- * being sensitive to and perceptive about others' feelings
- * being enthusiastic and fun-loving, and having a good sense of humor
What's Hard About Being a Doris
- * not being able to say no
- * having low self-esteem
- * feeling drained from overdoing for others
- * not doing things I really like to do for myself for fear of being selfish
- * criticizing myself for not feeling as loving as I think I should
- * being upset that others don't tune in to me as much as I tume in to them
- * working so hard to be tactful and considerate that I suppress my real feelings
Dorises as Children Often
- * are very sensitive to disapproval and criticism
- * try hard to please their parents by being helpful and understanding
- * are outwardly compliant
- * are popular or try to be popular with other children
- * act coy, precocious, or dramatic in order to get attention
- * are clowns and jokers (the more extroverted Dorises), or quiet and shy (the more introverted Dorises)
Dorises as Parents
- * are good listeners, love their children unconditionally, and are warm and encouraging (or suffer guilt if they aren't)
- * are often playful with their children
- * wonder: "Am I doing it right?" "Am I giving enough?" "Have I caused irreparable damage?"
- * can become fiercely protective
Tuesday, October 14, 2008
Some sort of catastrophic failure of the hard drive. The guy at the Mac store could see the hard drive when he tried running my Mac through another Mac, but couldn't access the data. Or the drive, for that matter.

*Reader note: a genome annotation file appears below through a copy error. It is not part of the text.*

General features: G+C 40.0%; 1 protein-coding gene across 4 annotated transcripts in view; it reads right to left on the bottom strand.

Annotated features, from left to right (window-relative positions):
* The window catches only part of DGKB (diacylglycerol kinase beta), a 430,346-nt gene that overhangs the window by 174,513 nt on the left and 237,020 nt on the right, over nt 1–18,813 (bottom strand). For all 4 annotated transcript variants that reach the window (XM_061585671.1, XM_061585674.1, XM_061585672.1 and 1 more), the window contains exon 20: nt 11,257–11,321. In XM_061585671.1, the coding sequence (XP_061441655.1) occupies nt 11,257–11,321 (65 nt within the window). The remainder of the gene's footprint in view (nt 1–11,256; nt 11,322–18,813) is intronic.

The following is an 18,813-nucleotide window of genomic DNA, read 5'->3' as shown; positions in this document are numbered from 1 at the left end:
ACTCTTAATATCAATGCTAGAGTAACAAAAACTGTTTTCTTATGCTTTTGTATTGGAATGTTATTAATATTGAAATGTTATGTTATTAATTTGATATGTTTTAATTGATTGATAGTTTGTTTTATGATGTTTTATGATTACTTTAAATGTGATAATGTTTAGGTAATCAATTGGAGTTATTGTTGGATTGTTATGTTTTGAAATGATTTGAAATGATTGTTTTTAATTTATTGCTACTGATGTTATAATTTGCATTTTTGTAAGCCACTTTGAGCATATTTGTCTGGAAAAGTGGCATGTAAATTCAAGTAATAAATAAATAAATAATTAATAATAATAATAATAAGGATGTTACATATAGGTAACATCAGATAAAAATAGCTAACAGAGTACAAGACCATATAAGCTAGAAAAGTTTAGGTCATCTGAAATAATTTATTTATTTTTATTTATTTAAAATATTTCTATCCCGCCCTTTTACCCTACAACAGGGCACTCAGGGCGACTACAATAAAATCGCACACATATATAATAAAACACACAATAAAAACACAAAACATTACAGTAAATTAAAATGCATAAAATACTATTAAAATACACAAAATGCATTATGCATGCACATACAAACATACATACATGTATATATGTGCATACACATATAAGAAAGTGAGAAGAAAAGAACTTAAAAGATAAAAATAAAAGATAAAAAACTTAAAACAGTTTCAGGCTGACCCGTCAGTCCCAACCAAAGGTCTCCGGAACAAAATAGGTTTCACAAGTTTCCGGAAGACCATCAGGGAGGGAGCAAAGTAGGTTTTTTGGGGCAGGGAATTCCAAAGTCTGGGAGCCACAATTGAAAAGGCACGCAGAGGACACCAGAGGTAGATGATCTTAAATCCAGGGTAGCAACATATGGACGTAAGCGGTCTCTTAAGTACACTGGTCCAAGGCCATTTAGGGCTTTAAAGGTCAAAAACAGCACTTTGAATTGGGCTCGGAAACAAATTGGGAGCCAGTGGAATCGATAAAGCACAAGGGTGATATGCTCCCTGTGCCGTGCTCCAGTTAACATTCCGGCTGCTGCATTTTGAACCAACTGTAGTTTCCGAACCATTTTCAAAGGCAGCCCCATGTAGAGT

I've sent it off to try to recover the data, because that's about all that can be done with it. It would require too much work to repair and replace all the bits that might need to be replaced, since it's not particularly clear what all happened for this failure to occur.
I'd really like the data... my last two weeks of work on my dissertation wasn't backed up. Stupid, I know. Back in the days when I used floppies, I always kept my papers on disks, not the hard drive, but lap tops lack disk drives these days, you have to keep things on data sticks and I haven't become used to saving data to these devices. At least the rest of my dissertation is backed up, not only on my husband's PC (which I'm currently using, sigh), but on a data stick and a hard copy (print out).